Verizon releases framework for reporting security incidents
Effort seeks a common language, with help from security community
- By William Jackson
- Mar 02, 2010
SAN FRANCISCO — Verizon Business on Monday released for public use a framework for collecting and reporting information about security incidents in the hope of creating a standardized way for government and industry to share information about breaches.
“If we don’t have a common language to collect and communicate data, we are going to be handicapped,” said Wade Baker, director of risk intelligence for Verizon.
The company announced the availability of the Verizon Information-Sharing framework at the RSA Security Conference. The site also contains a forum for VerIS users. Baker said the framework is expected to evolve with input from the security community.
“We’re not making the claim that this is perfect,” he said. Verizon also is creating an advisory board of outside security experts go oversee further development.
VerIS is based on the methodology used by Verizon to produce its annual Data Breach Investigation Reports. The reports contain information gleaned from forensics investigations of security incidents conducted by Verizon’s Investigative Response Team, which it offers as a commercial service. It examines the threat involved, asset targeted, impact of the incident and methods of control.
There is a trend toward standardizing language used to identify vulnerabilities and threats, such as the Common Vulnerabilities and Exposures dictionary sponsored by the Homeland Security Department and maintained by Mitre Corp. But so far the trend has not extended to the reporting of security incidents.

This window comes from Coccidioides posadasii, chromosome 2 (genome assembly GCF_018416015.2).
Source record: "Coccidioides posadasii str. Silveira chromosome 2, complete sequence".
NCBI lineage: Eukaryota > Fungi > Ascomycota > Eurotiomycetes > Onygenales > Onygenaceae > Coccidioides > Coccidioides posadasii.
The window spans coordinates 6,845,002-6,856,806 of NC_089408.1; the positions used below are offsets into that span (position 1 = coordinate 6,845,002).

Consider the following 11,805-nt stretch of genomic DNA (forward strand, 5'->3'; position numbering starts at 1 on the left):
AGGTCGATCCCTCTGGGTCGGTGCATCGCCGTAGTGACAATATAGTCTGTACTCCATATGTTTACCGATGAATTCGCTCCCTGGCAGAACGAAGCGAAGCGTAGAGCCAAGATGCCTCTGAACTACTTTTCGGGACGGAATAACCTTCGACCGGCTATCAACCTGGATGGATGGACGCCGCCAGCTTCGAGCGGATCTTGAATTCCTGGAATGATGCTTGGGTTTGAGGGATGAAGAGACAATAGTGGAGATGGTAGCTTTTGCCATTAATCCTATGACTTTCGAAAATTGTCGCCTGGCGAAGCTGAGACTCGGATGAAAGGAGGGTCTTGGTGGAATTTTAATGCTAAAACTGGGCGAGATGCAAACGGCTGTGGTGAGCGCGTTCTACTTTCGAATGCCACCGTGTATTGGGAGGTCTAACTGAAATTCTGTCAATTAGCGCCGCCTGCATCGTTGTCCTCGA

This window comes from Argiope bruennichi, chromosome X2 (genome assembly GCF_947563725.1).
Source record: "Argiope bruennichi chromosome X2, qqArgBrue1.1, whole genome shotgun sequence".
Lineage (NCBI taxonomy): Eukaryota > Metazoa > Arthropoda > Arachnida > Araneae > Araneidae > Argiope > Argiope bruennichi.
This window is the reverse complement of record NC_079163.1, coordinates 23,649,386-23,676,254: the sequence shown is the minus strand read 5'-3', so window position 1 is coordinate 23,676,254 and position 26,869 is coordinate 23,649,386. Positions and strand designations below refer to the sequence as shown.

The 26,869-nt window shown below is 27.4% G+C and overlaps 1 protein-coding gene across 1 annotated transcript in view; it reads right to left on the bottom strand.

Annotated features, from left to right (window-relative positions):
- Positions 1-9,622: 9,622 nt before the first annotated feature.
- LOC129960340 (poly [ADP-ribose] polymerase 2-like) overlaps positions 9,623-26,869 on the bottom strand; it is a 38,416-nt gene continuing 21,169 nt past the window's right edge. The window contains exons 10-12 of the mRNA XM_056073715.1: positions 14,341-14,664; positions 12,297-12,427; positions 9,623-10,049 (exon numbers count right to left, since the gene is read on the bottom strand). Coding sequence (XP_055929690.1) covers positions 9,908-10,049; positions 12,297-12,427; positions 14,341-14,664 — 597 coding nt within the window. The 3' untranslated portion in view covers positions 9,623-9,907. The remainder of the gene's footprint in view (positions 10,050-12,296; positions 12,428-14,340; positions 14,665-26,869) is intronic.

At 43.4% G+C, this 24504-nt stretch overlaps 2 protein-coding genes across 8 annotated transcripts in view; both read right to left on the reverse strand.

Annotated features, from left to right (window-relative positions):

“Everybody at some level tracks major incidents,” Baker said. “But they’ve all been collecting it in different ways. It usually is an internal way of doing it,” specific to an organization.
Publicly available information about security breaches, although they are common and often make headlines, is not consistent or complete. “The details tend to be somewhat sketchy,” he said. “Never have I seen a classification of how the incident took place.”
Several government agencies as well as private companies had asked Verizon about using the underlying framework used to collect its report data.
“We made the decision to make the release and let others use it,” free of royalty, Baker said.
The metrics in the framework are organized in four sections:
- Demographics, which is the largest section; “who did what to who and with what result,” Baker said.
- Incident description.
- Discovery and mitigation.
The goal is provide organizations with a tangible idea of the cause and severity of attacks within that organization. It also enables sharing by anonymizing the data giving it a common format and language.
“Not everybody wants to share data, but those who do need to have a standard language,” Baker said. “There is one large government agency that is using this currently,” to classify incidents from the last three years for analysis. He said he could not name the agency.
William Jackson is freelance writer and the author of the CyberEye blog.